Our training continues with the gelding under saddle and he is coming along nicely. Ethan has been riding him outside of the round pen & he is getting used to noises and things away from the barn. He is also improving with his reining and stop and go. So now it is just ride, ride, ride. Our little neighbor boy who is 2 1/2 years old was visiting yesterday afternoon so we gave him a ride on Bucko. He loved it and Bucko acted like it was an everyday occurrence so I think he’ll be ready for his young riders. 🙂
The brood mares are looking fat and sassy. It’s time this week-end to move the first mare due into the barn. She is still about a month off but I like to have them acclimated especially since it’s her first foal.
Hope you are enjoying a beautiful day in your corner of the world!
Foaling time is drawing near and as always, I am anticipating the arrival of our first foal of 2012! I love foaling season! Our first mare is due around the first part of April. She is our ASPC mare, Outlaw’s Tap Dancer, a daughter of D&S Tom Collins and out of our Michigan bred mare, Kamelot’s Dancing Ballerina. This will be her first foal and also our 2nd cross with a Tom Collins daughter bred to our other Senior Stallion, AE Bey Star. The poor girl is as broad as a barn and honestly I’m not sure if she will fit through the side barn door that I usually use. I might have to open up the big doors to bring her into the barn. She also doesn’t like stalls so it will be interesting to see if she is feeling too fat to argue with the stall or if she’ll throw fits being in a stall. I’ll have to keep a close eye on her that’s for sure. Her foal will be our only April foal so of course, it will be spoiled. 🙂 Did I say that I love foaling season?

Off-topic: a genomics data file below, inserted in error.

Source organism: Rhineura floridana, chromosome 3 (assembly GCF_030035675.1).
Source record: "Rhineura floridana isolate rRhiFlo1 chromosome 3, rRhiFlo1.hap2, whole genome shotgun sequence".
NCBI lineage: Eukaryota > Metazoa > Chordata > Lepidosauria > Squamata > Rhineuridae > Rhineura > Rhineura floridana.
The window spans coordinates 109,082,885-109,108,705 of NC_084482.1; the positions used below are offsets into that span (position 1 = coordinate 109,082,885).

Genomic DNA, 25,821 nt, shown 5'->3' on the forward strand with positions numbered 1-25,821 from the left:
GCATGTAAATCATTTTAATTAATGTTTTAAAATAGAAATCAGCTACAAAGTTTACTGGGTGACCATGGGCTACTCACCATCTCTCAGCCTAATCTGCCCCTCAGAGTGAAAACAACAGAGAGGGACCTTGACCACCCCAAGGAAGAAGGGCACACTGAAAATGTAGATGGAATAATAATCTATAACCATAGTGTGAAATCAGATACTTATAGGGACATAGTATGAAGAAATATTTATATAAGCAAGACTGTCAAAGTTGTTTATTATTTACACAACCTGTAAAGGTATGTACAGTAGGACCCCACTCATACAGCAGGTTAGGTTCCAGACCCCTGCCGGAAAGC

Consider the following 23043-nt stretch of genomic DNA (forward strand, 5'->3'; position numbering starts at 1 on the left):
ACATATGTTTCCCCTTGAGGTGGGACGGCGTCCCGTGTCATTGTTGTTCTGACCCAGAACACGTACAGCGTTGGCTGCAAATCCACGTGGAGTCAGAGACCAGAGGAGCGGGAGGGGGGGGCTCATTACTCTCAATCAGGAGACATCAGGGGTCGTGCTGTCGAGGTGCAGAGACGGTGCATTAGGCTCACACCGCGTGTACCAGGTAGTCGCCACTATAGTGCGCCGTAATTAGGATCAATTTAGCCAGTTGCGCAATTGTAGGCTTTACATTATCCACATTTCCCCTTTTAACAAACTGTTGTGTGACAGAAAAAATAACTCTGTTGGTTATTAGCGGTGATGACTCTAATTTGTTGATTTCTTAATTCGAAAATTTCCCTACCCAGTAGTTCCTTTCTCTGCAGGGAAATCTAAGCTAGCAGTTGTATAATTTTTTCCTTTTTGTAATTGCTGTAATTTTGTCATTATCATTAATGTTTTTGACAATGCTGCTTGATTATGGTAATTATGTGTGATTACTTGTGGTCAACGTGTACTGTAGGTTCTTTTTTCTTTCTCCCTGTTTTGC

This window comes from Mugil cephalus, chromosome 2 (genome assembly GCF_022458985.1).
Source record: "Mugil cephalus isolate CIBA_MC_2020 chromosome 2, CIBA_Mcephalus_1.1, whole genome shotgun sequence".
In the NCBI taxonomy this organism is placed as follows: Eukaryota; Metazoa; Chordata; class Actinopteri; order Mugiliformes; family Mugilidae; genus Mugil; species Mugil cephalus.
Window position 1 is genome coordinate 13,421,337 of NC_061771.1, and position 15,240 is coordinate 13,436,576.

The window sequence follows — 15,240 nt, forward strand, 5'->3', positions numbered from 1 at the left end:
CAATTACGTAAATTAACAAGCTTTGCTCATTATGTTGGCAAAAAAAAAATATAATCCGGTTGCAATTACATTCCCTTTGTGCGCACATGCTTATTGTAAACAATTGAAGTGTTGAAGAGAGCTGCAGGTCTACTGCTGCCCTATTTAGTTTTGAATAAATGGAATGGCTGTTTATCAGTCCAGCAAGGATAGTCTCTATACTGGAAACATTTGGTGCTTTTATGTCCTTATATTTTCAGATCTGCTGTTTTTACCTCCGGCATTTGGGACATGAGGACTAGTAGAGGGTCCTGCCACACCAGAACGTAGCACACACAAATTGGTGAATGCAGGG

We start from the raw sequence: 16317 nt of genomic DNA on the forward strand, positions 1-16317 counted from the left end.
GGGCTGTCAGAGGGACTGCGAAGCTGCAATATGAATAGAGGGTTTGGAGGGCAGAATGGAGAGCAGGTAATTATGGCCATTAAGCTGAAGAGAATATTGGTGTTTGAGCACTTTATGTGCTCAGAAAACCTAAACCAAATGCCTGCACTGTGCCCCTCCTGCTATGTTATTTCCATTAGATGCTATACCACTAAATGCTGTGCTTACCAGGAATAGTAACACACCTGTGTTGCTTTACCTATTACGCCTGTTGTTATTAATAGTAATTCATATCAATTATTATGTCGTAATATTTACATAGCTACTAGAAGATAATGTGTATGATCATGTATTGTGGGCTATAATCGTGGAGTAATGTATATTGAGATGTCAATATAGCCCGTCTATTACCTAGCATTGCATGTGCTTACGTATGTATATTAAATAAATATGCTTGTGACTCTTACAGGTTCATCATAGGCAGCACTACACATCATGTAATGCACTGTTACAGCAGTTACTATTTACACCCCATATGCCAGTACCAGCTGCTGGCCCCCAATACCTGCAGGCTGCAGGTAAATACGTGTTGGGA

It’s that time of year again to fill out futurity paperwork. I love participating in the futurity programs. I love the challenge that comes with matching bloodlines together and seeing if they can produce an offspring that carries on the desirable qualities from both parents. Futurity programs are also a way to measure a breeder’s program as to how successful it is according to the breed standard and the direction that breed is taking. Often times when the line-up is called for all the Futurity winners and you look at them together, a consistent type will emerge. It’s an impressive sight when you can actually see the type reproduced from various programs across the country. Hats off to all the breeders who are dedicated to supporting the ASPC/AMHR Futurity programs!
We have produced 2 Futurity Champions here at Outlaw Miniatures & Shetlands and both of those AMHR fillies were sired by our stallion, D&S Tom Collins, who was himself a Futurity Champion. We also have other AMHR horses who have consistently placed with Top Ten Honors the years they were shown in their respective futurities. So we feel our breeding program is on the right track to continue the growth of AMHR.
This year we have sustained all of the AMHR horses we had in the program along with 2 Classic Shetlands in the ASPC Classic Shetland Futurity program. We will be nominating our stallion, AE Bey Star, in the Classic Shetland program and 2 of the mares he has bred for this season. We feel it’s time our breeding program was beginning to show itself stronger in the ASPC division.
Good luck to everyone participating in the AMHR/ASPC futurity programs! I look forward to seeing the results of your efforts!